Spencer Dickson was a city boy, so when he decided that a housing development on a large tract of forested lakeshore was an excellent new business venture, he was in for a shock. Before he could unleash the bulldozers there were environmental and archaeological studies to complete.
"You mean I'm going to have to pay for a bunch of tree-huggers and hippies to stomp around on my property, finding stuff that's going to cost me yet more money?" he said.
Under Steve Dawson’s leadership, the archaeologists soon confirmed Spencer’s fears. The history of the property proved far more interesting and complex than they’d anticipated, leading them to seek answers to a host of questions.
Why had the Davison family abandoned their early 19th century homestead?
What had happened to burn the 16th century First Nations village to the ground with all the people still inside the houses?
Who was the mysterious young girl Theo had encountered in the woods?
And whose bones had the police dug from the terrace by the lake shore?
It seemed inevitable that the housing development would eventually proceed, yet there were powerful forces working to keep the forest safe.
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A slightly supernatural novella which will charm readers who enjoy historical mysteries.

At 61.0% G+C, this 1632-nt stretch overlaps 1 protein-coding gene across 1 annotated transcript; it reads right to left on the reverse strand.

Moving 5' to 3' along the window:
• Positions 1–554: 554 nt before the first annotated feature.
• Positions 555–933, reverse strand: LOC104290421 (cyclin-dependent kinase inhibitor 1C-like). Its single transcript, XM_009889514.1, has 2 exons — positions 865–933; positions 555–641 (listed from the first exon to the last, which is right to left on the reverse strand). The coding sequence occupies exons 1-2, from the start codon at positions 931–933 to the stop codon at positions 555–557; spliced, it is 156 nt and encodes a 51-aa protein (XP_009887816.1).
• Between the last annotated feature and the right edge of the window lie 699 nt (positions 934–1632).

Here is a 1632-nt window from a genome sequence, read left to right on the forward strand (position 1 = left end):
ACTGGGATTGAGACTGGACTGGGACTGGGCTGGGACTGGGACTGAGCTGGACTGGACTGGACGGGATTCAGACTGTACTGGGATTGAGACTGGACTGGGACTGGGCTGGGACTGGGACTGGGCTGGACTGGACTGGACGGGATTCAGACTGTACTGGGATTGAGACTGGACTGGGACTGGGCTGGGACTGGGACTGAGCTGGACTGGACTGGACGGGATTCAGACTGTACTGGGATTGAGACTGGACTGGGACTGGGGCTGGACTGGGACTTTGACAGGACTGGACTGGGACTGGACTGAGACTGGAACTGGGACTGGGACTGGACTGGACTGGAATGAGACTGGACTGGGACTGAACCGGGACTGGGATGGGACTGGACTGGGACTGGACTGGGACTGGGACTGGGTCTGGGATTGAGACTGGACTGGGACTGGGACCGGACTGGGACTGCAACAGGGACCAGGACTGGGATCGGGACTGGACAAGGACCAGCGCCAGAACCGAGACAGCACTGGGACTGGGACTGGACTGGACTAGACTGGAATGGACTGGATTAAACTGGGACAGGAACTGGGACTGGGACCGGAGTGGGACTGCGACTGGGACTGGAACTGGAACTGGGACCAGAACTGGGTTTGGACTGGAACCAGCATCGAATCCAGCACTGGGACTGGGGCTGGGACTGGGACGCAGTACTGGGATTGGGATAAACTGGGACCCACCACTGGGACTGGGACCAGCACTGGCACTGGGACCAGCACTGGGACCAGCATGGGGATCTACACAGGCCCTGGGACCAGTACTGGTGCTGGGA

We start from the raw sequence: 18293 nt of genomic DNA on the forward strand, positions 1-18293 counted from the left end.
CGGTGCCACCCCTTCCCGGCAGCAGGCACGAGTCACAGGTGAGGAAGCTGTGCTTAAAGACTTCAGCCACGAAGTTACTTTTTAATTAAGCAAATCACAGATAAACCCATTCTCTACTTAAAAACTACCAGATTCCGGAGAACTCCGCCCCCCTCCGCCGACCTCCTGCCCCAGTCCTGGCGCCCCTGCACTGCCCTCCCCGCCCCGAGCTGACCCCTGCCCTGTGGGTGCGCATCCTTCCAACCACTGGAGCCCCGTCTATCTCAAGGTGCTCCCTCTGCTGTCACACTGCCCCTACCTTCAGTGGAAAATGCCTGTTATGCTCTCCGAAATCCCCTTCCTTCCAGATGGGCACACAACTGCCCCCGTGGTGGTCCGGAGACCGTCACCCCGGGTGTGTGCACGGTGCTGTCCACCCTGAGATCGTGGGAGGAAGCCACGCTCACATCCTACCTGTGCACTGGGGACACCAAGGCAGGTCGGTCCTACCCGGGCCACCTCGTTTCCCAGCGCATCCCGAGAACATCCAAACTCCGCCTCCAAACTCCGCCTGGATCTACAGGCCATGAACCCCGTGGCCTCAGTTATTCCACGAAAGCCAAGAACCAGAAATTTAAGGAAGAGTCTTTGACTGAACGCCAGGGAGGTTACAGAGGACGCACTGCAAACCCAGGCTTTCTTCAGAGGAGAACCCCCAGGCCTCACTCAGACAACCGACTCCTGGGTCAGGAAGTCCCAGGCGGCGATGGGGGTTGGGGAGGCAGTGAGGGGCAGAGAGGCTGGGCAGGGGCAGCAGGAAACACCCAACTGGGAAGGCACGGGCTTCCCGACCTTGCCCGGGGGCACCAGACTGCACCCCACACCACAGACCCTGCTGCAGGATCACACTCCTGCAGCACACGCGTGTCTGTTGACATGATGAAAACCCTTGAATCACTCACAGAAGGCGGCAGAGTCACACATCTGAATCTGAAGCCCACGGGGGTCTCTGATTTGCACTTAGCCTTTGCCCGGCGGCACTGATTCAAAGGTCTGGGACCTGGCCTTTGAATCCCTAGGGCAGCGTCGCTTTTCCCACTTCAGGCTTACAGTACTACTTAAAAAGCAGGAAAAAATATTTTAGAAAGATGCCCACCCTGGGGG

It all begins with a discovery of old bones, but there’s little sinister about the ghosts of the title. Instead the relentless march of modern development adopts the role of the villain as a new housing development encroaches on the sacred land of a First Nations burial ground. The story zigzags across the centuries, following the fate of pioneer settlers and those who came before them in Ontario’s backwood wilderness.
The author brings these historical characters and their contemporary counterparts vividly to life – and provides intriguing insights into the world of an everyday archaeologist to boot. A story with real soul, and an appreciation of the natural world, this is a thoroughly enjoyable and pleasingly positive modern-day fable.
Although well known in motorcycling circles for his accounts of life in the Canadian wilderness, astride his Moto-Guzzi motorcycles (under the Nick Adams name) this is a first and perhaps slightly autobiographical novella in which Adams cannot resist having a key character riding his motorcycle to an archaeological dig in the forests of Ontario. The story that develops is compelling, and it was a book that I could not put down until it was finished. This isn't some heavyweight tome full of complex characters, plots or intrigue. It's a simple story, much along the same lines as a good old fashioned Western by the likes of L'Amour or Grey, with characters who are simply painted but convincing. You feel an empathy with them, whether they be real or spiritual, and although you may need to suspend disbelief occasionally, that doesn't detract from the experience. It would have been easy to pad out the pages by fleshing out both characters and storyline, but I don't feel that would add anything to the whole, because this is all about the story itself, and embellishing it would be a distraction. You feel you know and understand the main characters, the location and the 'feel' of the place, so it's easy to become immersed in the experience. A very satisfying read. More please!